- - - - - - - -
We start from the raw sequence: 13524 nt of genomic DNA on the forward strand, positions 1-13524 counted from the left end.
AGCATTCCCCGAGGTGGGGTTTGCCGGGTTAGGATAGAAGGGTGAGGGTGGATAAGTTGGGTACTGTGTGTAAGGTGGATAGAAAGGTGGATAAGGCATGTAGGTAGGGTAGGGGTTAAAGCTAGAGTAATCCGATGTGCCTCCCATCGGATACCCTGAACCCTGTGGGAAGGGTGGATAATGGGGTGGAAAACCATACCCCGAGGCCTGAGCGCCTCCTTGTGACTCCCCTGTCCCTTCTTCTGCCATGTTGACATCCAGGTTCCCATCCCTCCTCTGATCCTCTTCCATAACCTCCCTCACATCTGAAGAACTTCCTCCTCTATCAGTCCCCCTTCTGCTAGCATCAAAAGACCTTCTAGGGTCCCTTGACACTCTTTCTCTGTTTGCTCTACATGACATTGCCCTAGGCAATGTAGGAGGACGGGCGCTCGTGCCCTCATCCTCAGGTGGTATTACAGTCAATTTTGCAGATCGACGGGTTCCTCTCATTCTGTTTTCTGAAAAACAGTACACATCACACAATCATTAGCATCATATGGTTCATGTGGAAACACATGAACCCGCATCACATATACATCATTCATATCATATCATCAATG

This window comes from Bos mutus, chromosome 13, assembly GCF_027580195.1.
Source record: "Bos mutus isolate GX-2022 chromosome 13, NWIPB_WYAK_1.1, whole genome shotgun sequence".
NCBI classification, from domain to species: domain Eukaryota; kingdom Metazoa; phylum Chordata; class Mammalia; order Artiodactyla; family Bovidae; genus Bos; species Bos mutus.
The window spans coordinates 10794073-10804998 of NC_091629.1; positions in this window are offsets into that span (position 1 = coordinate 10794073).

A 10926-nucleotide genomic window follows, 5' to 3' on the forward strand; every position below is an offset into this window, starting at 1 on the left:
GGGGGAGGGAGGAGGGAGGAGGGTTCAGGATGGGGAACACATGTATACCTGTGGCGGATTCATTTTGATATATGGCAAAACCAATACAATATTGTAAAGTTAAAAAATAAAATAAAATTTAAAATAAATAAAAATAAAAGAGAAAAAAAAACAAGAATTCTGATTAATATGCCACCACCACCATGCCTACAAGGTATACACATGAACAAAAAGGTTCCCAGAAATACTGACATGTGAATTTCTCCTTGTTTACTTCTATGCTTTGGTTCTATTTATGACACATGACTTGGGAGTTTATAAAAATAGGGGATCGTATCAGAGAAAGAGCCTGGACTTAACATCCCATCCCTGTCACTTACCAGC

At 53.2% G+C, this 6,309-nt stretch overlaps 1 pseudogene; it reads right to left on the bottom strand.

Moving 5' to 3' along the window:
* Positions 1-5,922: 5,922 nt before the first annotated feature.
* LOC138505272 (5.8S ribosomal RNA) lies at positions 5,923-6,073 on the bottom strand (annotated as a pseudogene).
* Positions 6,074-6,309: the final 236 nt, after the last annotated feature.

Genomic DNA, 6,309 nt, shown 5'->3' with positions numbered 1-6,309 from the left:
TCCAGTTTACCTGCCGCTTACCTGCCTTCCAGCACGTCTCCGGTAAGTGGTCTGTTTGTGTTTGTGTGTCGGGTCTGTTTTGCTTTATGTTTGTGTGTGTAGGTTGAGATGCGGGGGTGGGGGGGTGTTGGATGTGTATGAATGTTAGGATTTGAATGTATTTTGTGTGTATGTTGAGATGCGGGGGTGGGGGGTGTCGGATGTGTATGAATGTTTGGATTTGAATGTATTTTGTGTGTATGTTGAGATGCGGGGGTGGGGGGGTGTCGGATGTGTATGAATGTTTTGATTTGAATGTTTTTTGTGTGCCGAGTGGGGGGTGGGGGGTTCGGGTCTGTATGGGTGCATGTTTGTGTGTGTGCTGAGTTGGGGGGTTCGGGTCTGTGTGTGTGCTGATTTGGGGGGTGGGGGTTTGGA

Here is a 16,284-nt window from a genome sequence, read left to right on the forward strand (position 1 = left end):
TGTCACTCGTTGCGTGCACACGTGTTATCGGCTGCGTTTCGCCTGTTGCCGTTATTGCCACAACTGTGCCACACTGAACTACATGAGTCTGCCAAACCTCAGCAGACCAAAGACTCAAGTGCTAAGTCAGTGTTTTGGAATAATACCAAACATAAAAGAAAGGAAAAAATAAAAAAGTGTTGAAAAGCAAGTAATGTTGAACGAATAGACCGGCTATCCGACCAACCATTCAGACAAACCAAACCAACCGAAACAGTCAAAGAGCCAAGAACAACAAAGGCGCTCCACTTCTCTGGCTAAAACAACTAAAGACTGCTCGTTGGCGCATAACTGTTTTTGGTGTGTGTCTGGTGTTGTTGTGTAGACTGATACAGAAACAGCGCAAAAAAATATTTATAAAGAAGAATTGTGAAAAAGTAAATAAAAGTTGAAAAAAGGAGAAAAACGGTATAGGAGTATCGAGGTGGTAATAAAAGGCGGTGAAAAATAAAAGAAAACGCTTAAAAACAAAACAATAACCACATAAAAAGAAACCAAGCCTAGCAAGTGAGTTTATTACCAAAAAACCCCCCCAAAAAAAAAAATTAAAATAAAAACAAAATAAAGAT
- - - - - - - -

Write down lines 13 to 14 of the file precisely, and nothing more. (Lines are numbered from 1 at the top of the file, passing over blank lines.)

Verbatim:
* Positions 6,074-6,309: the final 236 nt, after the last annotated feature.

Genomic DNA, 6,309 nt, shown 5'->3' with positions numbered 1-6,309 from the left: